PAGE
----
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GateKeeper - 26 July 2020 05:11 AM

Sidekick High is an excellent example of a well-made timer game. You are given the task of escaping, and you have 60 minutes to do so. You know that if the time runs out, you will die. The timer is visible on the screen all the time, and there are no nasty twists to it, it’s very straightforward and fair.

Speaking of timed puzzles, Traitor’s Gate is a whole adventure game based on a timed puzzle. The puzzle being escape from the Tower of London, and you have 24 real-time hours to do it.

     

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@Gatekeeper: Nope, you can quote Wikipedia all you like. (Two rules, not just the first one.) It’s not a slider puzzle. It’s a simplified, very easy Tower of Hanoi.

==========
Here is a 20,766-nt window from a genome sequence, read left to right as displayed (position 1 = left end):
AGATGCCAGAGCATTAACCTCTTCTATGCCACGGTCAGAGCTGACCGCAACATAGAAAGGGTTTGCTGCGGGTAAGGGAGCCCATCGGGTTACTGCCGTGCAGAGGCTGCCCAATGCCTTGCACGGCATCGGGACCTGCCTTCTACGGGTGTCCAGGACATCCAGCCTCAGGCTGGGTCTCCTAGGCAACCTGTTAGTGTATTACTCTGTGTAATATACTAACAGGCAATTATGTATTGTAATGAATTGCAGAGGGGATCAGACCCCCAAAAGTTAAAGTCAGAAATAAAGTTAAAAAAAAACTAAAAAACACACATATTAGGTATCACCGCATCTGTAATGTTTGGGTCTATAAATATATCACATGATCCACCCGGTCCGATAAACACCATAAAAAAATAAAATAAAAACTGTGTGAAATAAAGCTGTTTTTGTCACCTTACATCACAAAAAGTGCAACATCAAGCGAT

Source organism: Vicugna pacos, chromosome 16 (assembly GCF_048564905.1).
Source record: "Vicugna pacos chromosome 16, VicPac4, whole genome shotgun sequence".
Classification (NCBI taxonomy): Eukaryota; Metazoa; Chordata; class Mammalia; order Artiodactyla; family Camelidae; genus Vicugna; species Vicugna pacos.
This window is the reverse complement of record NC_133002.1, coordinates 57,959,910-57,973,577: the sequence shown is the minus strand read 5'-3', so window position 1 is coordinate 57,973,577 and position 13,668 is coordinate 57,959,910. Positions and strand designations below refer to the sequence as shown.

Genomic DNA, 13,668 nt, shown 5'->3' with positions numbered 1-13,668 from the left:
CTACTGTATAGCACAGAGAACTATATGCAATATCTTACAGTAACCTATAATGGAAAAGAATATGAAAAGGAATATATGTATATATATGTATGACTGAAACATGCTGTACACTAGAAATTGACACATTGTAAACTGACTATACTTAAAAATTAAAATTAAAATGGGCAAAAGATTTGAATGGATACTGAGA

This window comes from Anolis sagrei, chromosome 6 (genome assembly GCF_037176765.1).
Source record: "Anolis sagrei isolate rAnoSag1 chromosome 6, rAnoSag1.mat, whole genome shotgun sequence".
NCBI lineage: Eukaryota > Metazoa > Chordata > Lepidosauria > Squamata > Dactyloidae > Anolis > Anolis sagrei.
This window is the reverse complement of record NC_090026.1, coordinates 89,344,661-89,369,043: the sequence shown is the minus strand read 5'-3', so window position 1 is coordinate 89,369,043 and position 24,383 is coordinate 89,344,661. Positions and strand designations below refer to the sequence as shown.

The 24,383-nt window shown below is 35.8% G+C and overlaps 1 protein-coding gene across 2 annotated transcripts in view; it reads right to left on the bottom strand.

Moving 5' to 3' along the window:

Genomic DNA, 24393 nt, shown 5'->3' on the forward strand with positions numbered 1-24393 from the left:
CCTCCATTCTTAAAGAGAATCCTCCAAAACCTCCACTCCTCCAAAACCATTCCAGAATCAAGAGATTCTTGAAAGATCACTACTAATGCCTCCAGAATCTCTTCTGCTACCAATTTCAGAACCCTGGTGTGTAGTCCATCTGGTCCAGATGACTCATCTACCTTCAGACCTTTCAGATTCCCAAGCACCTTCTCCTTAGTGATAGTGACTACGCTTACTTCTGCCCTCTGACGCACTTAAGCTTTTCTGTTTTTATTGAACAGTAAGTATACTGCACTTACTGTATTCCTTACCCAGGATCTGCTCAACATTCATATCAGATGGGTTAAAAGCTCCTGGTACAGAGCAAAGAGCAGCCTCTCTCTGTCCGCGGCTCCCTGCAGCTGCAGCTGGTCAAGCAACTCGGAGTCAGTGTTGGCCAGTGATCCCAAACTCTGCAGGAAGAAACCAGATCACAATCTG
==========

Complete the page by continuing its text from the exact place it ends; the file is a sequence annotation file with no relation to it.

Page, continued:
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Karlok - 26 July 2020 01:09 PM

@Gatekeeper: Nope, you can quote Wikipedia all you like. (Two rules, not just the first one.)

Well, that’s very debatable.
If instead of 3 rods you have 3+1 rods (tracks), and that switch track can even have two pieces (cars) at the same time, I think the puzzle is quite different and I don’t think the second rule applies.

To me, it’s more similar to puzzles where you need to make some pattern in right order by moving pieces around. Of course you can’t move pieces sideways, which makes total sense in the train context.

     
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@Gatekeeper: I’ve noticed before that you go to great lengths to avoid admitting you’re wrong.

     

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rtrooney - 26 July 2020 01:03 PM

Speaking of timed puzzles, Traitor’s Gate is a whole adventure game based on a timed puzzle. The puzzle being escape from the Tower of London, and you have 24 real-time hours to do it.

I never managed to finish Traitors’ Gate. Hard, easy to go wrong. But I liked it.